Please indicate whether the premises were available for short-term let on or before 30 September 2022. Until 1 April 2023, the law applying to the scheme distinguishes between “existing hosts” and “new hosts”.

Description of premises

General written description

Provide a general written description of the premises. Try and write your description as though you are describing your premises to someone who does not know it at all. Describe the type of building e.g. is it detached, semi-detached, in a terrace, part of a tenement etc. Describe whether the property is spread over a number of floors e.g. ground 1st and 2 nd floors or if not state e.g. ground floor only but other property is above. Describe where the premises are located e.g. in town centre, in a village, in rural/countryside location etc. Describe the type of properties surrounding the premises, e.g. residential area, commercial area, mixed residential/commercial, shopping area etc. If the premises you are seeking a licence for is not a dwellinghouse, e.g. a pod(s) in a field, you should describe the premises in as much detail as possible.

Floor/Layout plan

You must include a detailed floor/layout plan with your application. There is no requirement for the plan to be drawn by an architect or other professional you can draw it yourself. Please note, the plan should be drawn to scale (see below). You must ensure it is clear. Unclear plans may be returned to you. You can use legend and symbols on the plan as well as colour coding to indicate particular areas e.g. the areas guests may/may not have access to.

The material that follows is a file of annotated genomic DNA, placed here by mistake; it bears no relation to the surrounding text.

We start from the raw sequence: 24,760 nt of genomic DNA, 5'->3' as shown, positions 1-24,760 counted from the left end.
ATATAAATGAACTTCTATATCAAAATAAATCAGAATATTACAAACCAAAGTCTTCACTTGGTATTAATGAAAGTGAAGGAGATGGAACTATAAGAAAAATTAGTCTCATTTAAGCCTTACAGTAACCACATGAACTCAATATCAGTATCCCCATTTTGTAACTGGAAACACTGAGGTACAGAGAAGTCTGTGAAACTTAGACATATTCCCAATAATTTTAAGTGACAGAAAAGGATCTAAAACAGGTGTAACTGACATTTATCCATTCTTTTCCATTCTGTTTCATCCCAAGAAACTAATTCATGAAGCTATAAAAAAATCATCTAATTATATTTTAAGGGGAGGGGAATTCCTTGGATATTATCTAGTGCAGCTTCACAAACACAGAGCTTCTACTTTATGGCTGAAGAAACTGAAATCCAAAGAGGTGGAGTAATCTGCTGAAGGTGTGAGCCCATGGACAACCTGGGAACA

Your plan should indicate:-

  • The extent and dimensions of the boundary of the building and any external and internal walls of the building, and, if different, the perimeter and dimensions of the premises.
  • The dimensions of all bedrooms, living room and kitchen toshow the length, width and height of each of these rooms.
  • The location and names of any streets/roads surrounding the premises from which guests have access to the premises.
  • The location and width of each point of access to and egress from the premises.
  • The room sizes.
  • Fire escape routes.
  • Steps, stairs both internally and externally.
  • Elevators and/or lifts.
  • Accommodation intended for guests with mobility impairment.
  • You must clearly indicate the extent and boundary of the building. If the premises is not a dwellinghouse e.g. pod(s)/yurt(s) in a field, the plan should indicate the size of the field as well as the individual pod(s)/yurt(s) itself.

Scale

The plan should be drawn to scale where 1 millimetre represents 50 millimetres. Generally, a scale of 1:50 will prevent loss of detail and enable easier reading of the plan by Stirling Council officers. In addition, when determining the maximum number of occupants which can be safely accommodated in the premises and other mandatory licence conditions, a scale of 1:50 is in line with drawings rather than simple layouts.

Where premises are quite large such that a scale of 1:50 would not reasonably fit onto A1 paper then we suggest you choose a scale where 1 millimetre represents 100 millimetres (i.e. 1:100).

Please indicate the scale you are using clearly on the layout/floor plan.

Third party accreditation or certification

If the premises has been awarded accreditation or certification by a third party provide full details of the name of the awarding party, date of the award and level of award e.g. number of stars.